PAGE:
I looked in my TBH yesterday and have some additional observations. The bees constructed comb in hand sized chunks along a topbar and then connected them together.
Combs were drawn out first toward the entrance from the first comb drawn and then worked proceeded toward the rear of the hive from that comb.
I just finished a TBH recently. I am looking forward to getting bees in there. I think it will truly be interesting to see how the cells get constructed. I will put this in fuoll sun too. I am curious about the I/Y positions.
Well, it's two weeks since I shook small cell bees into my top bar
hive. I inspected them today and took some pictures.
Go to www.geocities.com/usbwrangler for a look. Will send them to beesource shortly.
I have just uploaded
the shots there and the index.html will describe the filenames so the
relationships can be understood. Sorry it's pretty plain but I will
work on it as I have time.
The bees have now constructed some comb on topbars 1 through 9.
Topbars 6-8 which had little comb a week ago are now equal to the
largest topbar(5)the week before. The bees have also drawn lots of
comb on topbars 2 and 3. Topbars 1 and 9 have minor amounts of comb
drawn. The bees are clearly working on topbars 3-7 about equally.
Sealed worker brood is visible on topbars 3-6. Larger areas of
consistently drawn worker cells are clearly visible. Some drone brood
is present and being consistently drawn.
The Y's which were clearly oriented in the horizontal direction are
changing as the bees lengthen the comb. There has been a gradual
counter clockwise rotation downward so that many of the Y's are
nearly upside down vertically.
As the comb is lengthened, cells centers and sizes on one side of the
comb have lost some of their relationships to the cells on the other
side of the combs. This results in other configuratins than the
typical Y appearing in the bottom of the cells.
Shots taken by Pav in NZ and displayed on his website show the same
effect; double headed Ys, vertical lines, 3 equal lines, etc. in the
bottom of the cells.
I measured worker cells at 5.3mm and drone cells at 6.7mm. These
measurements were consist in different directions on the 4 combs with
brood. No smaller cells were seen.
The queen of this hive was obtained from stock raised and selected by
a major queen producer who runs his outfit on 5.0 to 5.1mm comb.
These bees had been exclusively on 4.9mm comb since early last
summer. They had done very well with it.
I was hoping to see lots of really small cells but it's still very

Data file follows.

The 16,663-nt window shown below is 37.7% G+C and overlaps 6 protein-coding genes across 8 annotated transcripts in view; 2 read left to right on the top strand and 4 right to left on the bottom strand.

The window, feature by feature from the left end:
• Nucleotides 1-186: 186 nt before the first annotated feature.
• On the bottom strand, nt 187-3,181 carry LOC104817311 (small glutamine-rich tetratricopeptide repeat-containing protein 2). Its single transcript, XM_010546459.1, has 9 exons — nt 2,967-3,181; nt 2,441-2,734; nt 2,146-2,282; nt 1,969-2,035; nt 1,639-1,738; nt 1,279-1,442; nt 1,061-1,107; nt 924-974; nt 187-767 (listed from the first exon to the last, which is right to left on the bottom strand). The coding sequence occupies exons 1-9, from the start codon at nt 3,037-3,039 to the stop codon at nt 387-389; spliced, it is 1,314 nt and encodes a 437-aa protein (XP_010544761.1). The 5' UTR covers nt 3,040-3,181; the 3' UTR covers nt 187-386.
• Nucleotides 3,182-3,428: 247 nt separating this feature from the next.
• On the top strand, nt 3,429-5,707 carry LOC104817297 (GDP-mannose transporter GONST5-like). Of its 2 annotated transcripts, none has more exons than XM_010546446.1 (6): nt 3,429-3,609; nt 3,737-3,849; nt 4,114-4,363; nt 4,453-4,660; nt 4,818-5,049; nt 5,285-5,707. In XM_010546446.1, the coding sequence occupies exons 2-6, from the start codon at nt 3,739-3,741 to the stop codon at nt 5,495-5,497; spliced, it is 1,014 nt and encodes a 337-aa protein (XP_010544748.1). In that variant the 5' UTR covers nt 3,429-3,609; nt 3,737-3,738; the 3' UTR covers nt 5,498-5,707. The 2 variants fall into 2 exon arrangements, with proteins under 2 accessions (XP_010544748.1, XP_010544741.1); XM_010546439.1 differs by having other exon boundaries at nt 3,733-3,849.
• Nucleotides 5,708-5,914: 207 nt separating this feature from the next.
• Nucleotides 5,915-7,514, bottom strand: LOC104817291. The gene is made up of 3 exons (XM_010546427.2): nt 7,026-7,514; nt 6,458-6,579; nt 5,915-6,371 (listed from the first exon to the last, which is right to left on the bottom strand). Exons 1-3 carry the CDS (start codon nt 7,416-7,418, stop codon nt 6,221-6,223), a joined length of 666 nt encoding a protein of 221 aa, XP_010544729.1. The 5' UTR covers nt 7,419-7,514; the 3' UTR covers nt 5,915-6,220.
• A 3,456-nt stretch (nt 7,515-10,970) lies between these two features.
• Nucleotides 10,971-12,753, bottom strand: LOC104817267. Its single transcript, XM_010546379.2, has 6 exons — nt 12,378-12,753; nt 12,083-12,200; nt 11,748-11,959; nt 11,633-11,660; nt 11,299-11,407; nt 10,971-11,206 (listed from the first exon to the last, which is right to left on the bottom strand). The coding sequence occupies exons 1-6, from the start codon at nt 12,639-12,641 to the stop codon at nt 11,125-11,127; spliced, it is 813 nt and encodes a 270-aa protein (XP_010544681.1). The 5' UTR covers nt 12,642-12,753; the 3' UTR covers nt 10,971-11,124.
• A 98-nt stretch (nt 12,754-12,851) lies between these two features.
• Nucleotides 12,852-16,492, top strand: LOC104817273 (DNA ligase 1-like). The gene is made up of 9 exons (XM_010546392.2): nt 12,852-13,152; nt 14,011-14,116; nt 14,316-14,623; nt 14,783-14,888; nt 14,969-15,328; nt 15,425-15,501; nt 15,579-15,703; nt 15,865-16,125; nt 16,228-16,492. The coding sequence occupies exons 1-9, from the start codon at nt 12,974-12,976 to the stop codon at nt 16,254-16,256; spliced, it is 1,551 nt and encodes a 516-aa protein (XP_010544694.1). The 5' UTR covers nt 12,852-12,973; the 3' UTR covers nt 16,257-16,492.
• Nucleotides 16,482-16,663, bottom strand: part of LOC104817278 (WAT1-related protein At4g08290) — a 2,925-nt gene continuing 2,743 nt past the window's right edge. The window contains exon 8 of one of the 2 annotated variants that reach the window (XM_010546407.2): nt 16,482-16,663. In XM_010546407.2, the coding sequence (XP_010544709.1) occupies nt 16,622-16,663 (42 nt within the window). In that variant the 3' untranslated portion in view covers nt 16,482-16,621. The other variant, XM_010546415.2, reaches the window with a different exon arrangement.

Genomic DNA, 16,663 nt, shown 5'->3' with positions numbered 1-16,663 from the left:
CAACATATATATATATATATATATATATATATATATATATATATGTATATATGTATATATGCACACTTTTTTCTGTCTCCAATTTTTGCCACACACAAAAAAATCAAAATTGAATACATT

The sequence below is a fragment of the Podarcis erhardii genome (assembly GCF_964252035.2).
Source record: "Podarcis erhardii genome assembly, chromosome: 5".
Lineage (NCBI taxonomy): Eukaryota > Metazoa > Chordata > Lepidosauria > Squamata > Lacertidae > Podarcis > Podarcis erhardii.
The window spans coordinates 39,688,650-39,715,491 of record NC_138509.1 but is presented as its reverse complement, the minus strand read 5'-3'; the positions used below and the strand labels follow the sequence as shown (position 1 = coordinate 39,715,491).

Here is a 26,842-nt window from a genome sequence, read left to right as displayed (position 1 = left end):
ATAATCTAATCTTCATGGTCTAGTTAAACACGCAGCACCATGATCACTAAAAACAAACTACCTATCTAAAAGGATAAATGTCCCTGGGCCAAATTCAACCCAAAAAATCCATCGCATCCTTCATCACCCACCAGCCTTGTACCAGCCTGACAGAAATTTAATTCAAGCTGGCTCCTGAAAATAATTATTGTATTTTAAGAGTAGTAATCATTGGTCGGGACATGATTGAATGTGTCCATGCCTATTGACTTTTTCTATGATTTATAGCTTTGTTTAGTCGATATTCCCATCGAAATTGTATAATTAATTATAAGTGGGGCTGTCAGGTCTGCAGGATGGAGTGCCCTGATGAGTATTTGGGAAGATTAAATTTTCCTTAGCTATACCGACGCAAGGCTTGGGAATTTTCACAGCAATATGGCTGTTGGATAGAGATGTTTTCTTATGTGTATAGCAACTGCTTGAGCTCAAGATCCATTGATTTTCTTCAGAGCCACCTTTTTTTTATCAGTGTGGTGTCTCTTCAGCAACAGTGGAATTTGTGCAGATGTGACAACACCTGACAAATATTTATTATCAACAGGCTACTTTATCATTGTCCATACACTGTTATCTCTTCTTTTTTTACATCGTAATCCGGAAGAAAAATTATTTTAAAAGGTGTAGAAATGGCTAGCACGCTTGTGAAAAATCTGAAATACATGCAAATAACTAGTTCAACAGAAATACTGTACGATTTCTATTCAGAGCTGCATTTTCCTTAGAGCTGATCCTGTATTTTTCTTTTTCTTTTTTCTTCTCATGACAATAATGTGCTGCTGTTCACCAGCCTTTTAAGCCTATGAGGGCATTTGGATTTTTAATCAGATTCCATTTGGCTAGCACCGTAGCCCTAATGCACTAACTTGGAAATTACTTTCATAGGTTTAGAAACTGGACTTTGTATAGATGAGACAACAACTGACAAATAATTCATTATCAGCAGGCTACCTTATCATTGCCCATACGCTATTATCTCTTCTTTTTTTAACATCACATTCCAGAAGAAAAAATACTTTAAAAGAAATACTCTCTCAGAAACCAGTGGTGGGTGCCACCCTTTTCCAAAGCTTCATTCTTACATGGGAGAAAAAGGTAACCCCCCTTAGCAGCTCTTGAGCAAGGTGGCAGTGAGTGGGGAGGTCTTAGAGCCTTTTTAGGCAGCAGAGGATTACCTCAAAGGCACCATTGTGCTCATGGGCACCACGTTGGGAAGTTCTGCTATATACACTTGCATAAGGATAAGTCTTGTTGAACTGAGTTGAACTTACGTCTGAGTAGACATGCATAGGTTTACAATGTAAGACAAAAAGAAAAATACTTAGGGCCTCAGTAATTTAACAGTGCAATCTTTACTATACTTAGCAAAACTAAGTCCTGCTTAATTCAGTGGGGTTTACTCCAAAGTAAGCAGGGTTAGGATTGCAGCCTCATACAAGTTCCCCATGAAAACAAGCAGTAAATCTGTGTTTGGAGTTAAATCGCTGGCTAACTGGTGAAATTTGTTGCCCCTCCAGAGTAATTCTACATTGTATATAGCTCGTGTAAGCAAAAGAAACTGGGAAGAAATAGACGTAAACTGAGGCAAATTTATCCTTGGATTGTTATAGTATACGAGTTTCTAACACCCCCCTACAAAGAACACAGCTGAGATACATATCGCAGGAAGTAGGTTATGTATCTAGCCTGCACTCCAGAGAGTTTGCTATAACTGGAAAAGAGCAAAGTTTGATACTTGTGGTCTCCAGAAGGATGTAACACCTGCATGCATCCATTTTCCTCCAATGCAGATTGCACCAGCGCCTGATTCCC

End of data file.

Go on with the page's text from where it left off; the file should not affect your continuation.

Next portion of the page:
early in the comb drawing process for the bees. They started drawing
out with very much larger size cells and are now drawing out 5.3mm.
Maybe they have to work down to it ;> )
I'm frowning as a small cell beekeeper who knows how important small cell
is in the center of the broodnest.
It's a week later and I have inspected the Tbh again. Pictures are posted at www.geocities.com/usbwrangler and in the Bwrangles - Tbh Comb folder at BioBee Photos.
The very rapid rate of comb builded had diminished. Topbars 2 through 7 now have significant areas of sealed worker brood.
The bees have expanded the edges of the comb to within a beespace of the sides on topbars 3 through 7. No attachments to the sloping sides, yet. Although I have had to cut and bend back several inches of comb that the bees had redirected off the central beeswax strip at the end of two topbars. So far the 1 1/4" comb spacing has worked out well.
The bees continue to build 5.3 mm worker comb on topbar 9 so there is still no closure to the broodnest to the rear of the hive. I thought it was drone comb earlier and was in error. I must still have small cell baselined eyes.
No sign of 4.9mm sized cells anywhere. It appears that the bees determination of what size cell constitutes worker cells is primarily genetic and regression has no effect on the genetic determination, even though the larger cell bees can resist the mites when raised in the small cell comb.
It is very hard to determine just which way the Y's are pointing for Housel positioning. Any relationship between the two sides of the comb would be very complex and not the simple Y's orientation I had been looking at in manufactured foundation. Construction and transitions in cell size have, at best, a very loose relationship between the two sides of the comb. This results in frequent and rapid changes in the Y's orientation and in the translation of the Y into non-Y shapes. So far, I personally cannot find a relationship between the cell bottoms, the sequence of comb, or the comb orientation.
Initially, I thought the bees lost the orientation with time as they drew out the comb, but even very small comb only a dozen cells wide shows very little Y correlation.
New, freely drawn comb is very beautiful and is very complex.
I'm observing similar things. I do find a center comb on all of my hives with unembosed starter strips, but other than that the orientation is not a pattern that I can discern and varies over one comb as does the cell size.